From Wikipedia page: "Jean Paulhan, who was the author's lover and the person to whom she wrote Story of O in the form of love letters, wrote the preface, "Happiness in Slavery". Paulhan admired the Marquis de Sade's writing and told Desclos that a woman could not write in a similar fashion. Desclos interpreted this as a challenge and wrote the book. Paulhan was so impressed that he sent it to a publisher."
Actually, when I read a few passages to my husband he said something like: "Let me guess, it was written by a guy?" I guess it answers a question why the story might have been added to the list...”
“It made me sick.”Lise Lyng Falkenberg wrote this review Tuesday, July 10, 2012. ( reply | permalink ) Was this review helpful? Yes | No
“Originally published in French in 1954, Story of O follows a year in a young woman's life as she allows herself to be raped, whipped, beaten, pierced, and branded by a group of men in a BDSM (bondage/dominance/sadism/masochism) community outside Paris called Roissy. As the character O gives up her entire sense of self for her lover Rene, reducing herself as an object to be used by Rene and the men he is friends with, Rene eventually grows so bored with O that he hands her over to another man to be used and abused. When this man also grows bored with O and leaves her, O decides she is so worthless that she shouldn't live anymore. She asks the man she's been given to if she may kill herself, and he gives his consent. The story ends when O takes her own life. Throughout the novel, O is whipped and beaten so severely that her numerous rapists draw blood and leave scars (as well as piercing her labia and branding her buttocks, which causes so much pain she blacks out) and this extreme physical abuse is always coupled with the word love, with O constantly professing that she loves her torturers, and with her torturers cooing to her that they love her while they're beating her, covering her skin with black bruises, and drawing blood. The situations in this book were so mind-boggling disgusting that I practically gagged and threw the book across the room, and it wasn't until I compared the Story of O to domestic violence that I calmed down enough to finish the novel. All across the world, women live with men who brutally beat them and rape them (as well as their children), whether in marriage or just a boyfriend/girlfriend relationship, and the word "love" is often used to justify and defend the abuse. In Story of O, the BDSM details could be traded for domestic violence and make perfect sense. In both cases, women negate their own minds and bodies in order to be used by a man. While O kills herself in the novel, a lot of victims of domestic violence are killed by their lovers or husbands. In its own twisted way, this novel shows what women are willing to do to themselves in order to feel "loved" by a man. ”Melissa S. wrote this review Tuesday, May 29, 2012. ( reply | permalink ) Was this review helpful? Yes | No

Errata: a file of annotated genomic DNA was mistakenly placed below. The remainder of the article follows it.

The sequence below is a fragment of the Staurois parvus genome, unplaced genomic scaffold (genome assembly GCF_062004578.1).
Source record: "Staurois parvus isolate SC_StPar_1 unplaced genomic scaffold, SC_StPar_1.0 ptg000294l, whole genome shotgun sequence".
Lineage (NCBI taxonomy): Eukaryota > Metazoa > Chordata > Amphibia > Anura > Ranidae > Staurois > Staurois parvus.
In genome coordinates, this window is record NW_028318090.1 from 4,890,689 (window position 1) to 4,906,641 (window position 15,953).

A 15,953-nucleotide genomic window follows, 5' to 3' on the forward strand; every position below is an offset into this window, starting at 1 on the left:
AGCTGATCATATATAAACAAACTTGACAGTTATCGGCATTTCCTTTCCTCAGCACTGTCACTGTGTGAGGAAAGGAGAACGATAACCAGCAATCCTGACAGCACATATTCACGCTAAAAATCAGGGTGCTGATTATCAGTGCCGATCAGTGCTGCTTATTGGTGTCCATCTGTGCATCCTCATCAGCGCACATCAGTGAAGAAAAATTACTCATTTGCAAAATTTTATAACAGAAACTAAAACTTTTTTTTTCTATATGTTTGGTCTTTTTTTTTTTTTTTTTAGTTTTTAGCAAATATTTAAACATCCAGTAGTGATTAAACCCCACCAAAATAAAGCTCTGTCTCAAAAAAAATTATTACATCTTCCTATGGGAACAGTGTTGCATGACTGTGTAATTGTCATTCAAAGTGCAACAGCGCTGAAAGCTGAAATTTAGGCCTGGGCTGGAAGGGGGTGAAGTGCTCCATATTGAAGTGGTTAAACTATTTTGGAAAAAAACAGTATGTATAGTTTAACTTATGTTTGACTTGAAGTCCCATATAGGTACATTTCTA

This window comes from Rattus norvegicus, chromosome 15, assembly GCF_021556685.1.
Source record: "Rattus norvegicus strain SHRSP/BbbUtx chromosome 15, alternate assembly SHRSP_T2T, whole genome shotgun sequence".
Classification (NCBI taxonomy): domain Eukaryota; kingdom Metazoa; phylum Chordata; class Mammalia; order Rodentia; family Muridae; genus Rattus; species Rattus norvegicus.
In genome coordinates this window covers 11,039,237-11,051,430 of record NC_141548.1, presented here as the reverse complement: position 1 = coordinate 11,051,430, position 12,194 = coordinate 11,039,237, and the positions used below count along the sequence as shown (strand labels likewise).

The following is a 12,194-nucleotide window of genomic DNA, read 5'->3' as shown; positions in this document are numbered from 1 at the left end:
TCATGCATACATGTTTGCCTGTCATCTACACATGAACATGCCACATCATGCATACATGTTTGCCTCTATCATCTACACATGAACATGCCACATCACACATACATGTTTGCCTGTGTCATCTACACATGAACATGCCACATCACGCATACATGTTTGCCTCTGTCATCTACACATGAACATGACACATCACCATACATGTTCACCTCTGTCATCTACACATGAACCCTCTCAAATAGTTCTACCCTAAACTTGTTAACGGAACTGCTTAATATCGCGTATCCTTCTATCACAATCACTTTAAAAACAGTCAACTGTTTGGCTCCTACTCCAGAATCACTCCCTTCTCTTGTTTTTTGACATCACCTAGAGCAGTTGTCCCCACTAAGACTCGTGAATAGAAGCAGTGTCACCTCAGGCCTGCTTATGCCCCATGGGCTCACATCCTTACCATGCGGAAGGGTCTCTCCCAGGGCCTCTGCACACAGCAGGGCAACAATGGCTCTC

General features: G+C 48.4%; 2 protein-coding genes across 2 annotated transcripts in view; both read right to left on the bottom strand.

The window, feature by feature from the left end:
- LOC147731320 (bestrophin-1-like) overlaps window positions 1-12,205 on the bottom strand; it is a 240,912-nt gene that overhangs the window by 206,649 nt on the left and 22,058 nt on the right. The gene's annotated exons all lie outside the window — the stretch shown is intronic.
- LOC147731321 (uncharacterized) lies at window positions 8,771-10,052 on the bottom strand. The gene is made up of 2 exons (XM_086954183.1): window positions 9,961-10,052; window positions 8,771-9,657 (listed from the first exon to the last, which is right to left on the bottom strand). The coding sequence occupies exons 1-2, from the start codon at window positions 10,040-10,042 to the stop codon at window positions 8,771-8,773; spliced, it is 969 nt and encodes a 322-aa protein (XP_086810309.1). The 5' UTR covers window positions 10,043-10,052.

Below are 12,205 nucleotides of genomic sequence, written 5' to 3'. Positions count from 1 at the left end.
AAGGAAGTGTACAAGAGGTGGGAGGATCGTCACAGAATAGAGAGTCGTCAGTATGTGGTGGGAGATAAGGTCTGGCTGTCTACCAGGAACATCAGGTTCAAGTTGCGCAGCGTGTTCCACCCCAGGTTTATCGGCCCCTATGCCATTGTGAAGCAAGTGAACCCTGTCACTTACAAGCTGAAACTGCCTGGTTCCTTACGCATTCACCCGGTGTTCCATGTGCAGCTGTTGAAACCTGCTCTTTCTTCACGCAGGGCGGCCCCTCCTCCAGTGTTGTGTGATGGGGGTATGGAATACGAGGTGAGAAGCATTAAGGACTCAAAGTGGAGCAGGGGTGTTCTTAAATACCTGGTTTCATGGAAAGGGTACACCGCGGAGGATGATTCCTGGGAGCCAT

“ Honestly I didn't care for the book, a bit beyond my scope of acceptable things I would allow done to me. That said if you want to read about a woman who so looses herself into the desires and pain a man can give her in the name of love, than you will read this.”RogueWren wrote this review Saturday, April 21, 2012. ( reply | permalink ) Was this review helpful? Yes | No